# C++ Programming

### Relational operators

The operators < (less than), > (greater than), <= (less than or equal to), >= (greater than or equal to), == (equal to), and != (not equal to) are relational operators that are used to compare two values. Variables may be compared to another variable or to a literal.

The < operator checks if the first operand is less than the second operand. If the first operand is less than the second operand, returns true. Else returns false.

• Examples
```int x =5;
int y = 1;

if (x < 10) //x is 5 which is less than 10, will return true
{
//...code...
}

if (x < 0) //x is 5 which is not less than 0, will return false
{
//...code...
}

if (x < y) //x is 5 and y is 1. 5 is not less than 1, will return false
{
//...code...
}
```

The > operator checks if the first operand is greater than the second operand. If the first operand is greater than the second operand, returns true. Else returns false.

• Examples
```int x =12;
int y = 1;

if (x > 10) //x is 12 which is greater than 10, will return true
{
//...code...
}

if (x > 15) //x is 12 which is not greater than 15, will return false
{
//...code...
}

if (x > y) //x is 12 and y is 1. 12 is greater than 1, will return true
{
//...code...
}
```

The <= operator checks if the first operand is less than or equal to the second operand. If the first operand is less than or equal to the second operand, returns true. Else returns false.

• Examples
```int x = 12;
int y = 12;

if (x <= 12) //x is 12 which is less than or equal to 12, will return true
{
//...code...
}

if (x <= 5) //x is 12 which is not less than or equal to 5, will return false
{
//...code...
}

if(x <= y) //x is 12 and y is 12. 12 is less than or equal to 12, will return true
{
//...code...
}
```

The >= operator checks if the first operand is greater than or equal to the second operand. If the first operand is greater than or equal to the second operand, returns true. Else returns false.

• Examples
```int x = 12;
int y = 12;

if (x >= 12) //x is 12 which is greater than or equal to 12, will return true
{
//...code...
}

if (x >= 19) //x is 12 which is not greater than or equal to 19, will return false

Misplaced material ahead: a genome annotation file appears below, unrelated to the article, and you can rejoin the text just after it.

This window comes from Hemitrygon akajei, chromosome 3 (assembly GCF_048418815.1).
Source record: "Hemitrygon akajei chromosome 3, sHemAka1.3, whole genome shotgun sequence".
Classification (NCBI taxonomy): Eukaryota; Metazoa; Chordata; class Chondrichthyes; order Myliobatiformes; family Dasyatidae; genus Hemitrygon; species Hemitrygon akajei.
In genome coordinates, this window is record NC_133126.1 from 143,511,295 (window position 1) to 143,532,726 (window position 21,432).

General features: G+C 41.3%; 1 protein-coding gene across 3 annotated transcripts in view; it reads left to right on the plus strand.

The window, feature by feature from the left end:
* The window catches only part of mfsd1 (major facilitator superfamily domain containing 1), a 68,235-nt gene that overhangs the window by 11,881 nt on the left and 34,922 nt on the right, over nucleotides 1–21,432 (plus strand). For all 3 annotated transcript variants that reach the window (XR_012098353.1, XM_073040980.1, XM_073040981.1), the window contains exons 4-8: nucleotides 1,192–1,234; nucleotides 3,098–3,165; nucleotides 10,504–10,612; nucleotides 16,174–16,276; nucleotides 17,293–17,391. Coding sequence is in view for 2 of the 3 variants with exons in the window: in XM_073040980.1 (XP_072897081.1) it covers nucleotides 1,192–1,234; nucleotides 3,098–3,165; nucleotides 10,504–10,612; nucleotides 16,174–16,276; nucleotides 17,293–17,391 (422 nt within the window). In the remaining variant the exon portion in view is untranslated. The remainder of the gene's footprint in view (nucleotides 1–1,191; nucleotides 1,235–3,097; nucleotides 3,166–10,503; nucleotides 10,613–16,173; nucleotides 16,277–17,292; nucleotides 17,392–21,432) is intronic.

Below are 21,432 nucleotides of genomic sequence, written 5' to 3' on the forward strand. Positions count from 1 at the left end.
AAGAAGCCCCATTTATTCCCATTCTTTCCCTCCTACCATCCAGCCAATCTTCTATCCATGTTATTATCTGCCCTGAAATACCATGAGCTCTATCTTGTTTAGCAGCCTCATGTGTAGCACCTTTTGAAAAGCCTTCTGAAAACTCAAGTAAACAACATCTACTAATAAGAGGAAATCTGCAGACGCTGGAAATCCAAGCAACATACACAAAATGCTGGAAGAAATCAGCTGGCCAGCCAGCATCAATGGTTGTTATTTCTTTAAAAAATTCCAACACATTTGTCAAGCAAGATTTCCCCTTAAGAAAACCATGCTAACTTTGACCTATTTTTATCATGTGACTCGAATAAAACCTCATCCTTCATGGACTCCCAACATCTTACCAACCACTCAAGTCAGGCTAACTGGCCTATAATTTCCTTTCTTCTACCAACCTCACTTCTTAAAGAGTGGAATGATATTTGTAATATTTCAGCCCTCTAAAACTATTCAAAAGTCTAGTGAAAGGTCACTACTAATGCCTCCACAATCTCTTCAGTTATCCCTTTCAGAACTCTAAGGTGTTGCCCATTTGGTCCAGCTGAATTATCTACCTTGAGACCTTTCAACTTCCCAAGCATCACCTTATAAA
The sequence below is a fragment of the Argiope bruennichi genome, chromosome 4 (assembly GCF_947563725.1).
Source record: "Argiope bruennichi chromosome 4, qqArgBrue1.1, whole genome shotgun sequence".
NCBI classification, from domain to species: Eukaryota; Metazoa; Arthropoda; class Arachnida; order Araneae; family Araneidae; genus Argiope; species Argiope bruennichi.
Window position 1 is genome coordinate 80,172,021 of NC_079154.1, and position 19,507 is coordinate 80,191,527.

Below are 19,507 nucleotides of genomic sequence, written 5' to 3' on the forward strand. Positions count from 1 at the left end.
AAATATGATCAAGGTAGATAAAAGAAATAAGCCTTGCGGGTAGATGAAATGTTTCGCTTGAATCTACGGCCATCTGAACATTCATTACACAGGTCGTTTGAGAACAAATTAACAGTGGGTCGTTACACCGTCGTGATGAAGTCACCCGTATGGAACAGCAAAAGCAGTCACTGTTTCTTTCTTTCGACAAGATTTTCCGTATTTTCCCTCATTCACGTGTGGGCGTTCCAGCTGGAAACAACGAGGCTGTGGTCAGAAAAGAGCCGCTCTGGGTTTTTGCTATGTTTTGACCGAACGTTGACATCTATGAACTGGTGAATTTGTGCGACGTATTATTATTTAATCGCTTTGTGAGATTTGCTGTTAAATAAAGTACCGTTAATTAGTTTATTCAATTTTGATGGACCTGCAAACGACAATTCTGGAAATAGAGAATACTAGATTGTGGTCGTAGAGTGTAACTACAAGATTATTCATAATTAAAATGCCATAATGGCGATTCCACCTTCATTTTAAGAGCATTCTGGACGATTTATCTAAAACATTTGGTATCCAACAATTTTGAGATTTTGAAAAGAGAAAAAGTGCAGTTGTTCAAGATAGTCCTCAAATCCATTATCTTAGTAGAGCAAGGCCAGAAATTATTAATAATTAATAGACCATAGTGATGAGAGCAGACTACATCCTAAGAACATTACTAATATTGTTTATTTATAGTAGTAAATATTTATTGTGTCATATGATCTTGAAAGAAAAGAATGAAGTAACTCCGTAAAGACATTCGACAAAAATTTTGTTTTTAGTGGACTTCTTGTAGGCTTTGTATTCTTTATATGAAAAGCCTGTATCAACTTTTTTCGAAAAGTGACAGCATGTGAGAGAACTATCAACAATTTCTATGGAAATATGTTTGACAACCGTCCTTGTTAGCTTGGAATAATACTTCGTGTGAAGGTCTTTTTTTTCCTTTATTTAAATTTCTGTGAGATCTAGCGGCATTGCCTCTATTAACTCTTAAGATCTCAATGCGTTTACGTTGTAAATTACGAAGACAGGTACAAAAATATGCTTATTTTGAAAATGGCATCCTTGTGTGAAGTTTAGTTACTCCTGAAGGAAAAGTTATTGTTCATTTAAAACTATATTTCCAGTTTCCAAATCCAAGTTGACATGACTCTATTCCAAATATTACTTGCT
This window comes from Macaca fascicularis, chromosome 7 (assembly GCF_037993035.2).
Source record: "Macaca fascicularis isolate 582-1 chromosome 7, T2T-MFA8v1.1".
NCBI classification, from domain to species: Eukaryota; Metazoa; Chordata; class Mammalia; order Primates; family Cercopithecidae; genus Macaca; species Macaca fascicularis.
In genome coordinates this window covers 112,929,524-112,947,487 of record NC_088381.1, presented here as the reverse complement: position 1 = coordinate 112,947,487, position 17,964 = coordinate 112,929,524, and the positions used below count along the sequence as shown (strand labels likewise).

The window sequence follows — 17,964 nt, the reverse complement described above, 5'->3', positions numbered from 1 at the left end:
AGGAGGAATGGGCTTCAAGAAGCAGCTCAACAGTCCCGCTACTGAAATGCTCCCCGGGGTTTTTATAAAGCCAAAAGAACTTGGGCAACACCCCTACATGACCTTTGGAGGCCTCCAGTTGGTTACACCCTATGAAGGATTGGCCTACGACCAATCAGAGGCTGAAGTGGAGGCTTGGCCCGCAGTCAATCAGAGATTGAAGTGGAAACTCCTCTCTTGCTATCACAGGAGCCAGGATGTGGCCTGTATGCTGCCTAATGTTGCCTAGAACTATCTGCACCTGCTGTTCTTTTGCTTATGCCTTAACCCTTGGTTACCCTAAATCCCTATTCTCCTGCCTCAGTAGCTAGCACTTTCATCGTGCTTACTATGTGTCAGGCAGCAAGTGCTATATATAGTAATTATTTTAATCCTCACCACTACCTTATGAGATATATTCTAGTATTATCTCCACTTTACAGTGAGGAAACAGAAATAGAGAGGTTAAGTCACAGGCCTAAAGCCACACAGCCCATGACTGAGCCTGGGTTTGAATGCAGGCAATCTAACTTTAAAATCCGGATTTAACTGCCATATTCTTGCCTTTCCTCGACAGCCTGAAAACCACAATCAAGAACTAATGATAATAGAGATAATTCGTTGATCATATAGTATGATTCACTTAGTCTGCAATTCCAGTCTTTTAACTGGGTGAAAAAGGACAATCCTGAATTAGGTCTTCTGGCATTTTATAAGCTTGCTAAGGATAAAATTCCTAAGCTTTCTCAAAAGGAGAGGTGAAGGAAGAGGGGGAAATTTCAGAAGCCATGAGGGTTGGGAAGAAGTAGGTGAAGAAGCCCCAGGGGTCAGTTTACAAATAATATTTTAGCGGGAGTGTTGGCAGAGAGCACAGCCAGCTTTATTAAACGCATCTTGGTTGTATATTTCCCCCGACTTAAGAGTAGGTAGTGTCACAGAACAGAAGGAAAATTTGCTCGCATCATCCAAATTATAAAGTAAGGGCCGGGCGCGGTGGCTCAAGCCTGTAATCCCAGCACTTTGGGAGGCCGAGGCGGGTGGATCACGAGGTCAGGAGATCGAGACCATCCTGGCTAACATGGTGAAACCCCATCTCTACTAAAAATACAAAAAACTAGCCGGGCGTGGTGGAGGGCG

{
//...code...
}

if (x >= y) //x is 12 and y is 12. 12 is greater than or equal to 12, will return true
{
//...code...
}
```

The == operator checks if the first operand is equal to the second operand. If the first operand is equal to the second operand, returns true. Else returns false.

• Examples
```int x = 5;
int y = 6;

if (x == 5) //x is 5 which is equal to 5, returns true
{
//...code...
}

if (x == 7) //x is 5 which is not equal to 7, returns false
{
//...code...
}

if (x == y) //x is 5 and y is 6. 5 is not equal to 6, returns false
{
//...code...
}
```

The != operator checks if the first operand is not equal to the second operand. If the first operand is not equal to the second operand, returns true. Else returns false.

• Examples
```int x = 5;
int y = 6;

if (x != 5) //x is 5 which is equal to 5, returns false
{
//...code...
}

if (x != 7) //x is 5 which is not equal to 7, returns true
{
//...code...
}

if (x != y) //x is 5 and y is 6. 5 is not equal to 6, returns true
{
//...code...
}
```

### Logical operators

The operators and (can also be written as &&) and or (can also be written as ||) allow two or more conditions to be chained together. The and operator checks whether all conditions are true and the or operator checks whether at least one of the conditions is true. Both operators can also be mixed together in which case the order in which they appear from left to right, determines how the checks are performed. Older versions of the C++ standard used the keywords && and || in place of and and or. Both operators are said to short circuit. If a previous and condition is false, later conditions are not checked. If a previous or condition is true later conditions are not checked.